Dutch bank ING probed for money laundering, corruption

ING bank

Leading Dutch bank ING is under criminal investigation in The Netherlands due to concerns related to “money laundering and corrupt practises”, bank officials and prosecutors said Wednesday.

The Dutch anti-fraud agency FIOD “is leading, under the direction of the Dutch prosecution service, an inquiry into ING Bank N.V,” Marieke van der Molen, spokeswoman for the prosecutors, said.

“The bank is suspected of not having notified, or not having notified early enough, unusual transactions,” she stated.

Among suspect payments are funds from Russian telecoms company VimpelCom to an Uzbek civil servant.

The Dutch daily Financieele Dagblad said investigators are probing what role the Amsterdam-based banking and insurance multinational may have had in the payment of possible bribes.

ING “may not have, or failed to adequately, investigate its clients, which is obligatory” under international laws to counter money-laundering and terrorism financing, Molen added.

ING spokesman Raymond Vermeulen said: “These investigations concern the compliance with various requirements related to the on-boarding of clients, transaction screening and reporting of suspicious activities, all to prevent the facilitating of money laundering and corrupt practices.”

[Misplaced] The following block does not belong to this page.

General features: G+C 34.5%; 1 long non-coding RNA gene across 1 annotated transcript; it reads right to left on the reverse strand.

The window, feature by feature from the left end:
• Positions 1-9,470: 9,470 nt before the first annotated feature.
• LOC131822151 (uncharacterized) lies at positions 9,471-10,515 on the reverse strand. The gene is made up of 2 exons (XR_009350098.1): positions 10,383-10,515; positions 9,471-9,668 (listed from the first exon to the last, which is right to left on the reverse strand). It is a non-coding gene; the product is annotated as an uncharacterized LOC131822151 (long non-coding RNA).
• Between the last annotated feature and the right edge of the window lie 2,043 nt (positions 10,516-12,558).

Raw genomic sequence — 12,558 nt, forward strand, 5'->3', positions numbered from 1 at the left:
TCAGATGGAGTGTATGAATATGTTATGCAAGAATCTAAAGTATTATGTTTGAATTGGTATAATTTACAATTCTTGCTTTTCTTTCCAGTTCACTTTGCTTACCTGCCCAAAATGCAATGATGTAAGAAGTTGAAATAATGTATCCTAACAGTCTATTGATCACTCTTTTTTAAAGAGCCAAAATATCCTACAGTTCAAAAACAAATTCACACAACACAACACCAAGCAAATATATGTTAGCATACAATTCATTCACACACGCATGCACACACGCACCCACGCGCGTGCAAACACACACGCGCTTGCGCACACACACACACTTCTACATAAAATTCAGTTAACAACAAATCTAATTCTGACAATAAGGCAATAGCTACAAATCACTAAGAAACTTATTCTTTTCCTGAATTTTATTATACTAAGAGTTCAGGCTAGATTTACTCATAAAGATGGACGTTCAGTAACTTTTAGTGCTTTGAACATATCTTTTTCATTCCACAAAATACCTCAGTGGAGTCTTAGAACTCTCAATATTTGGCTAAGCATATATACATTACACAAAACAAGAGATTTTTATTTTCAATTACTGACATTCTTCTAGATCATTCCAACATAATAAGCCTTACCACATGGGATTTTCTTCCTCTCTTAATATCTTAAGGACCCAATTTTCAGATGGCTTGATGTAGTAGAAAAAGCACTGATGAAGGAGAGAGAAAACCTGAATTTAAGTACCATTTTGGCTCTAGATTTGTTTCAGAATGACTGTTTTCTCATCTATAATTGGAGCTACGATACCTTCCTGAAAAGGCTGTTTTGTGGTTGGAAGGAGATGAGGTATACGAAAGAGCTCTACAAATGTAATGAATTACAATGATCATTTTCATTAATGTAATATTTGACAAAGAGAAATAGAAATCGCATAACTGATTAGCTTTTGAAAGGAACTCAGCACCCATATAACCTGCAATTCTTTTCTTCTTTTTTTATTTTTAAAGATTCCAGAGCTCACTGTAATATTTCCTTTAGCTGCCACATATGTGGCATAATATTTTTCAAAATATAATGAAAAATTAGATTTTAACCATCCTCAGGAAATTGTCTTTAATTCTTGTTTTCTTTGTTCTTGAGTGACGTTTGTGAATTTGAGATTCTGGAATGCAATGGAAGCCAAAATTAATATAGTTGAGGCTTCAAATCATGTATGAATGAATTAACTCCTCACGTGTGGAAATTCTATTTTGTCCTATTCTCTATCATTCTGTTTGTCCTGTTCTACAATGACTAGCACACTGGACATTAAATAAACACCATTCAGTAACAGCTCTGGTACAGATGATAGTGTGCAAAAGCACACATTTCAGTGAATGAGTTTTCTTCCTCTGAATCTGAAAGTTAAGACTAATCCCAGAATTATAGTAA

The bank was cooperating “with the investigations,” he said, but adding he could not comment further as the matter was under investigation.

In its annual report released last week, ING said it has “also received related information requests from US authorities”.

“It is currently not feasible to determine how the ongoing investigations and requests may be resolved or the timing of any such resolution,” it added. If could also not predict the scope of any fines or penalties.

In 2012, ING agreed to pay a record $619 million to the US authorities to settle accusations that it had violated American sanctions banning transactions with Cuba, Iran, Myanmar and Sudan.

ING has over 52,000 employees and customers in over 40 countries.

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